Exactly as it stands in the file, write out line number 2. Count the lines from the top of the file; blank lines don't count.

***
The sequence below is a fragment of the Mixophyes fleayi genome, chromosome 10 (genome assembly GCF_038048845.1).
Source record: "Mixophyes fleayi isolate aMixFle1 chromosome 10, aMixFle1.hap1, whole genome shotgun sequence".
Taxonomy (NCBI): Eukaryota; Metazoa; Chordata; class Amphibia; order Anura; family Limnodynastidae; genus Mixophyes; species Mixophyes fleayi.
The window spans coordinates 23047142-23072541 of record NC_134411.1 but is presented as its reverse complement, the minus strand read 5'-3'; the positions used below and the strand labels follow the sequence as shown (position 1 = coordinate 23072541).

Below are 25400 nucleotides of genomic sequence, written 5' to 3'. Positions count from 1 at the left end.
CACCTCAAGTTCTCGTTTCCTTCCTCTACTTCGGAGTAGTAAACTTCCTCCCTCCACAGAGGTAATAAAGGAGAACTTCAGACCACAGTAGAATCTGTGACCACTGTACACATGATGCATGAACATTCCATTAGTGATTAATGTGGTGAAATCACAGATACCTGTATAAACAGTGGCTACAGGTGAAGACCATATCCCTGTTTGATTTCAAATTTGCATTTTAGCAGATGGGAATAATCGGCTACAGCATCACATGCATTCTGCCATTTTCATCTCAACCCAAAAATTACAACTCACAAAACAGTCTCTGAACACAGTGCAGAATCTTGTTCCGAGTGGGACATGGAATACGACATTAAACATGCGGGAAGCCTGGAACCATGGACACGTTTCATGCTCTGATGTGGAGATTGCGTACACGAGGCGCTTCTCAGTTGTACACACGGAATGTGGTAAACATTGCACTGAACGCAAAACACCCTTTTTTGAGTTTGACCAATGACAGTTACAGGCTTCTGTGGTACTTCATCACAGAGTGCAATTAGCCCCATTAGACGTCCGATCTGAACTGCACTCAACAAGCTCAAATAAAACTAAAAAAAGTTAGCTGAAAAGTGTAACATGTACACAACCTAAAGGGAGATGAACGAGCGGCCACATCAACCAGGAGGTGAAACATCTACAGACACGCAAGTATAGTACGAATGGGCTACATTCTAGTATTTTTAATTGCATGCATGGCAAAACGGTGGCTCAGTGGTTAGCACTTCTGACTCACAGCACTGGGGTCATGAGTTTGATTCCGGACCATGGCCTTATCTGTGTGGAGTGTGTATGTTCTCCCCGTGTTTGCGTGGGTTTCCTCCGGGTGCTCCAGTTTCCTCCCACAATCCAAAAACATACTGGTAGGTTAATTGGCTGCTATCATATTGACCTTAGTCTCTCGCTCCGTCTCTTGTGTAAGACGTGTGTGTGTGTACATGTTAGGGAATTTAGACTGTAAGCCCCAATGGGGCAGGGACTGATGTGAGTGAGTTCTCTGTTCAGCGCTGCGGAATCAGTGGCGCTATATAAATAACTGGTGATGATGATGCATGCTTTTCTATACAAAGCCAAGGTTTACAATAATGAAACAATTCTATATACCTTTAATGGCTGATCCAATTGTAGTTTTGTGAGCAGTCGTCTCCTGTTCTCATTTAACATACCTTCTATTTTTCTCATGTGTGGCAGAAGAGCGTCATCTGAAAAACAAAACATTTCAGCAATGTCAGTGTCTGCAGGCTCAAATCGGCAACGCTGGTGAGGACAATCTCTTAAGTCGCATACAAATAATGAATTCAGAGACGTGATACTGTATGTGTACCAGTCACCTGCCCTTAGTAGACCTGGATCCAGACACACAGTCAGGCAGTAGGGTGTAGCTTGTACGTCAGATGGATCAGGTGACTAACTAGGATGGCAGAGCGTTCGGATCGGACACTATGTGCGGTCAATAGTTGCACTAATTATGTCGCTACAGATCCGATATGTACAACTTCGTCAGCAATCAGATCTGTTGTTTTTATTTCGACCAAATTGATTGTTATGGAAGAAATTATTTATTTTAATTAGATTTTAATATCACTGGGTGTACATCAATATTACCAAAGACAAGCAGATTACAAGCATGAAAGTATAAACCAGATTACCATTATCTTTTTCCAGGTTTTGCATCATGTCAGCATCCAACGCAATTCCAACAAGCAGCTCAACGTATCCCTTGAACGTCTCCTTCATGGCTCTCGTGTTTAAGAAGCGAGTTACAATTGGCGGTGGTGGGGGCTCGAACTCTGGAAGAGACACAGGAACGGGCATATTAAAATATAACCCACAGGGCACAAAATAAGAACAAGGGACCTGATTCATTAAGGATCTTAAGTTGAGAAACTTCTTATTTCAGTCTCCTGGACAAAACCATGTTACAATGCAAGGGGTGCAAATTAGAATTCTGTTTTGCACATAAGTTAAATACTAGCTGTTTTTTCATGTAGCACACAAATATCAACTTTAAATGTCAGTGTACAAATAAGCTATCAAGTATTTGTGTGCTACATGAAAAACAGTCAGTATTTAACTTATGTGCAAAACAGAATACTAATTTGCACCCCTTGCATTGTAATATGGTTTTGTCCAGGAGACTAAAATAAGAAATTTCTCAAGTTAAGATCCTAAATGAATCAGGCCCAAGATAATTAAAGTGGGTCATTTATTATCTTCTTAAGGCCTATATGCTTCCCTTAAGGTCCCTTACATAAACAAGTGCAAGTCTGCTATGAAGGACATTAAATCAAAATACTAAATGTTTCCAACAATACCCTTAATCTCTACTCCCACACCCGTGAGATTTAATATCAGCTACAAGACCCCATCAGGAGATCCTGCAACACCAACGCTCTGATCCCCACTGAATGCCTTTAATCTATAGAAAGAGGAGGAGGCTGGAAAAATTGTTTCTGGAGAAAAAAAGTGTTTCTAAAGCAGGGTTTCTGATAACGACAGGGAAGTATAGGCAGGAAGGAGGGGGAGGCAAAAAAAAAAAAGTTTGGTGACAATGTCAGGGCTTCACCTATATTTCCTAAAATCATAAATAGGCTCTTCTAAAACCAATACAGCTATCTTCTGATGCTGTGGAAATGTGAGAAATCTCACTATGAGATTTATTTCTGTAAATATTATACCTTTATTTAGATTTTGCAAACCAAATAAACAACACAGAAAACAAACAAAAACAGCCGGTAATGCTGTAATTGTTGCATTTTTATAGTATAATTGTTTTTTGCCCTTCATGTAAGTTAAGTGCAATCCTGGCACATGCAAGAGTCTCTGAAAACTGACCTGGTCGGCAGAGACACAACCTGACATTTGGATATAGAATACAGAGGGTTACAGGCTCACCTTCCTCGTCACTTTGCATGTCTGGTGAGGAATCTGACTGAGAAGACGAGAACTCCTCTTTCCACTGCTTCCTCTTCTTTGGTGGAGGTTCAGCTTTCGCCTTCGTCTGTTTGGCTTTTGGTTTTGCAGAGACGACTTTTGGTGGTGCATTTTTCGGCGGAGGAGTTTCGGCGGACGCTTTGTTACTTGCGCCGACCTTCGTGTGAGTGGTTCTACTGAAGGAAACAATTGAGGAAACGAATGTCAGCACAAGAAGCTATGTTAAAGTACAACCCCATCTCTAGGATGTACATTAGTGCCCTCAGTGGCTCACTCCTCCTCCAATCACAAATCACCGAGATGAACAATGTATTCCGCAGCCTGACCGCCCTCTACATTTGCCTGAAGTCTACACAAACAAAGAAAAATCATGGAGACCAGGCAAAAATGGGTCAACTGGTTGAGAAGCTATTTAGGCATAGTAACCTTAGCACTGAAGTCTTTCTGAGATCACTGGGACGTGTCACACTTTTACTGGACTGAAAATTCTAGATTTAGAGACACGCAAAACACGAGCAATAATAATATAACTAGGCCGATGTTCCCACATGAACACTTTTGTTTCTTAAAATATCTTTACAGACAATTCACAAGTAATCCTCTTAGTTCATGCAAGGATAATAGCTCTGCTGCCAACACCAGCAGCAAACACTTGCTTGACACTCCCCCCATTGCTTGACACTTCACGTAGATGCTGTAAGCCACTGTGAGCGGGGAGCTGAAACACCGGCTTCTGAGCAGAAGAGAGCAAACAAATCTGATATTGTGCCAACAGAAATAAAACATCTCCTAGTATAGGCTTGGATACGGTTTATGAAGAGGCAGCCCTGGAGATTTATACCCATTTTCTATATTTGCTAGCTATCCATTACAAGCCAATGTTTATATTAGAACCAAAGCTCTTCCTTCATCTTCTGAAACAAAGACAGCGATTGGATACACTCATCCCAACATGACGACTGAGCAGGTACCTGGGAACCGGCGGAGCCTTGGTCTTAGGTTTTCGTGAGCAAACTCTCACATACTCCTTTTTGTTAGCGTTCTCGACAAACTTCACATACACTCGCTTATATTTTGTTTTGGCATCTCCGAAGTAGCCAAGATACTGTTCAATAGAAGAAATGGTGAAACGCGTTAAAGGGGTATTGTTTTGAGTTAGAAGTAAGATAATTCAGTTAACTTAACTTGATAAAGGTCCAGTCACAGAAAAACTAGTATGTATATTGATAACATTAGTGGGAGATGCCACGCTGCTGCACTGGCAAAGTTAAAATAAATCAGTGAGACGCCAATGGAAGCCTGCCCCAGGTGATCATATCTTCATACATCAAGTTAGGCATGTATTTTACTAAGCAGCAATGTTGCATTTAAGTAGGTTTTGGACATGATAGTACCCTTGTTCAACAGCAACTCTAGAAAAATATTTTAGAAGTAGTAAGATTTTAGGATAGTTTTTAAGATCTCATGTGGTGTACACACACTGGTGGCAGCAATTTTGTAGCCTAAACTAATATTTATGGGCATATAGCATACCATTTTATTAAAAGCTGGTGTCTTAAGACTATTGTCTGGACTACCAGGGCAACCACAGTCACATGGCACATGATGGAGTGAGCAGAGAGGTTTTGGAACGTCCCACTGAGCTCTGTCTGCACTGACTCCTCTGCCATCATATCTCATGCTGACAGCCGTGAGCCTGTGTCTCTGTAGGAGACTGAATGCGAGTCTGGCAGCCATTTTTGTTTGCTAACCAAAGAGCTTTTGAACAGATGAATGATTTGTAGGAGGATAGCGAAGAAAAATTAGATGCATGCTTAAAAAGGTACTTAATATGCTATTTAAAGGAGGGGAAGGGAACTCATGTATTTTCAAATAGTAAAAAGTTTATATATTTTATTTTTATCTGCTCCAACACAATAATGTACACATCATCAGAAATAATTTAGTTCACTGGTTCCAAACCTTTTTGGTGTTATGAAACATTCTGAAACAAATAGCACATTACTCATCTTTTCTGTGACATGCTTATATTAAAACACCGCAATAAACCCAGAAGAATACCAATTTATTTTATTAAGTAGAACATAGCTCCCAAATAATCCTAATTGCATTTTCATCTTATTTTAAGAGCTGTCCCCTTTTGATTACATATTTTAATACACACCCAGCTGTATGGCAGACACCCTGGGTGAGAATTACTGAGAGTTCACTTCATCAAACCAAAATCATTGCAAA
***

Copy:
Source record: "Mixophyes fleayi isolate aMixFle1 chromosome 10, aMixFle1.hap1, whole genome shotgun sequence".